Description The HSF Scholarship is designed to assist students of Hispanic heritage obtain a college degree. Scholarships are available, on a competitive basis, to: High school seniors Undergraduate students (all years) Community college students transferring to four year universities Graduate Students AWARD Awards are based on merit; amounts range from $500 to $5,000, based on relative need, among the Scholars selected. ELIGIBILITY REQUIREMENTS Must be of Hispanic Heritage Minimum of 3.0 GPA on a 4.0 scale (or equivalent) for High School Students Minimum of 2.5 GPA on a 4.0 scale (or equivalent) for College and Graduate Students Plan to enroll Full-Time in an accredited, not-for-profit, 4-year university, or graduate school, during the FALL of a scholarship cycle (year) U.S. Citizen, Permanent Legal Resident, DACA or Eligible Non-Citizen (as defined by FAFSA) Complete FAFSA or state based financial aid application (if applicable) OTHER All majors and graduate fields accepted Emphasis on STEM majors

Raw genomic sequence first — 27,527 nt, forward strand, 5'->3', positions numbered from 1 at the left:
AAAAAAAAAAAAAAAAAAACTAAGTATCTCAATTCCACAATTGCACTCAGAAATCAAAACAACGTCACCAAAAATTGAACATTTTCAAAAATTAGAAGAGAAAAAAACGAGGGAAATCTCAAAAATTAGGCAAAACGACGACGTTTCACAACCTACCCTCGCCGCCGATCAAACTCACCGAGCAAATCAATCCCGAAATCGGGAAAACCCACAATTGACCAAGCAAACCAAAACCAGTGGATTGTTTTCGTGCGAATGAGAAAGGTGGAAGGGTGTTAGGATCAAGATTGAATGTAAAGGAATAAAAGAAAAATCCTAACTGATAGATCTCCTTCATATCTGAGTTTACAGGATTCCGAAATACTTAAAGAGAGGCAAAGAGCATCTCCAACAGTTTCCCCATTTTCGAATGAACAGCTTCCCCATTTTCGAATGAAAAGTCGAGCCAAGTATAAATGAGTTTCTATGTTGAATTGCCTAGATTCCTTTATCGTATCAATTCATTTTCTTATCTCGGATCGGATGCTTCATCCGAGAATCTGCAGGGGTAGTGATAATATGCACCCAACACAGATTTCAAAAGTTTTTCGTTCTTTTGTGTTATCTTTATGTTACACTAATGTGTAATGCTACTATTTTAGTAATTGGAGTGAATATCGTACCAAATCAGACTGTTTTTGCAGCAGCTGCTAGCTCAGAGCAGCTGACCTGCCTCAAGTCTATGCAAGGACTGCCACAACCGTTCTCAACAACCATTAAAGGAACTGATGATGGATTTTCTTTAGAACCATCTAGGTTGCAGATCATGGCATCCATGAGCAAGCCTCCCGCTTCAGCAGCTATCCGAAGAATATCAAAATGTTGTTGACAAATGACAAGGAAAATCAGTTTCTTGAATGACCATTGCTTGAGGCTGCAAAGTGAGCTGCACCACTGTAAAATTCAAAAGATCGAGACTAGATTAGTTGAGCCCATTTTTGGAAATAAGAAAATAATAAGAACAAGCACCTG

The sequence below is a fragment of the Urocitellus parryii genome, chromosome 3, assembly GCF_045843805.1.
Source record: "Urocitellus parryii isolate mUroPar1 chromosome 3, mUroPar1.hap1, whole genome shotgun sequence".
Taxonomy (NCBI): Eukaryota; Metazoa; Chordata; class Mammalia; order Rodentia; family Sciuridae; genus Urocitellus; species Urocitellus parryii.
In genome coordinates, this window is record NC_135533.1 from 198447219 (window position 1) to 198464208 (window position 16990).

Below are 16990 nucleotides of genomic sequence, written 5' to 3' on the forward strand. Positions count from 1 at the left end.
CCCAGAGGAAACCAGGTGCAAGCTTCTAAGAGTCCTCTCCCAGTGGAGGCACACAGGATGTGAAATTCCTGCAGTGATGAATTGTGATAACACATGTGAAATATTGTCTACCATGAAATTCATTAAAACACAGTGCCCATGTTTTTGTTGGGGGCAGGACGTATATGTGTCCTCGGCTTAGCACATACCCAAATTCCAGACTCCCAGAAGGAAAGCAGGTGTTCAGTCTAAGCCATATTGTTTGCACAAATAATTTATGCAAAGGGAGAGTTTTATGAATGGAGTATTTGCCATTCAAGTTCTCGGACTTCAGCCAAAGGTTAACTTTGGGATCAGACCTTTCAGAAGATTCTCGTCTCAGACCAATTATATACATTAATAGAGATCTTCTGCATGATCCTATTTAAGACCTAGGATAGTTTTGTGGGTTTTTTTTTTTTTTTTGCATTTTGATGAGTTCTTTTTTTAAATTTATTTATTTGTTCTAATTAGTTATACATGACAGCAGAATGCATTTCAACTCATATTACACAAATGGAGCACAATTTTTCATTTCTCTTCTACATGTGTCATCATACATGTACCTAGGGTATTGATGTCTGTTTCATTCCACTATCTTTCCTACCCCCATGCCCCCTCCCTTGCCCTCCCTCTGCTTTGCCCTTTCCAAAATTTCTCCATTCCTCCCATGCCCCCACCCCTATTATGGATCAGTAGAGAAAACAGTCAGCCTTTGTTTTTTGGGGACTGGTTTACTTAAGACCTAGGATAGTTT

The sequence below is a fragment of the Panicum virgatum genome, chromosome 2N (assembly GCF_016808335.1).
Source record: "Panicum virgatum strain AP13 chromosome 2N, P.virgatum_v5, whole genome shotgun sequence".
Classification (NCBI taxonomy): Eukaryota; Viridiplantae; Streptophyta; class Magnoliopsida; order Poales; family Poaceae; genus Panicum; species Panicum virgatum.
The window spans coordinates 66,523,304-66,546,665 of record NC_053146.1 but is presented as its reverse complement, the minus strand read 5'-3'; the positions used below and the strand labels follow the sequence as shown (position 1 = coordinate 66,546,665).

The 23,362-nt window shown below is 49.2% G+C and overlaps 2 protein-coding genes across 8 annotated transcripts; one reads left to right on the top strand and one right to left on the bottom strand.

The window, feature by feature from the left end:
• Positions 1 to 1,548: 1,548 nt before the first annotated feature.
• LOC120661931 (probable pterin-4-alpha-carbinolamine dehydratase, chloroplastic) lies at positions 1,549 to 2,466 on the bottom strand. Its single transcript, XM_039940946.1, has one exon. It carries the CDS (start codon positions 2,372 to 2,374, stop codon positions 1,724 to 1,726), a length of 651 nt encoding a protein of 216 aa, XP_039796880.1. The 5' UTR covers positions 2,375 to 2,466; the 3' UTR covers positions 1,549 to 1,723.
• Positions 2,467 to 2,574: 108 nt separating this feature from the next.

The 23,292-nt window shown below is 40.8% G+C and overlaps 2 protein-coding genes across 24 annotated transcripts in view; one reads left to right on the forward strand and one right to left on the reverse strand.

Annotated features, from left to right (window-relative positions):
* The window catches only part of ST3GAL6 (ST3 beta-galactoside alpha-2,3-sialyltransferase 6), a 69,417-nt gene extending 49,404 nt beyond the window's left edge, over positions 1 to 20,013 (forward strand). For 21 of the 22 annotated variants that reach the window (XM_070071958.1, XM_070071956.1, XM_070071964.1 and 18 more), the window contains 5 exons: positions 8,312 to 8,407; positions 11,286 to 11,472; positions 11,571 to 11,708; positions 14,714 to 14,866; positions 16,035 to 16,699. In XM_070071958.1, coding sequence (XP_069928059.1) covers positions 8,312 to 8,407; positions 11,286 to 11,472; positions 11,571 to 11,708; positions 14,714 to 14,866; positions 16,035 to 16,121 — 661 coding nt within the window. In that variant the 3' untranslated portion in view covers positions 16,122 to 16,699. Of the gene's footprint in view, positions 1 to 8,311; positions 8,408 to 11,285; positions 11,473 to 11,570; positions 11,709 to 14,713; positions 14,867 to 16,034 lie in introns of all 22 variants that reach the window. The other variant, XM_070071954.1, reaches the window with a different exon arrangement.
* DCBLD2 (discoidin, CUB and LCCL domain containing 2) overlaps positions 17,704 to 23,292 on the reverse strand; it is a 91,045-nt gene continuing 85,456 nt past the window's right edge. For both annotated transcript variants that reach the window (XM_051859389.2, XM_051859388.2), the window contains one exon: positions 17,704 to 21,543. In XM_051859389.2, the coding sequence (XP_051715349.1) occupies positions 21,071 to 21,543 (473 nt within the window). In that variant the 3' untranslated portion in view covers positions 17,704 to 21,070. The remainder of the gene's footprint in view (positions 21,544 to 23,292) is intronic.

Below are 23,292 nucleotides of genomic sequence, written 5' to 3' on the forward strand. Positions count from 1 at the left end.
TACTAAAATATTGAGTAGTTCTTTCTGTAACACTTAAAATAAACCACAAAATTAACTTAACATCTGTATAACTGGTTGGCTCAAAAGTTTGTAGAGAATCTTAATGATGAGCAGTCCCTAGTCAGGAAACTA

Gov Shutdown #DACA
The Government Shutdown is here, however this should not stop you from sending your #DACA renewal packets!! The Post Office USPS will be working and USICS so send them as soon as you can. In other news, the Supreme Court will make a decision on DACA during the month of June, so we have until then to re-apply, if you need money for your renewal visit Mission Asset Fund.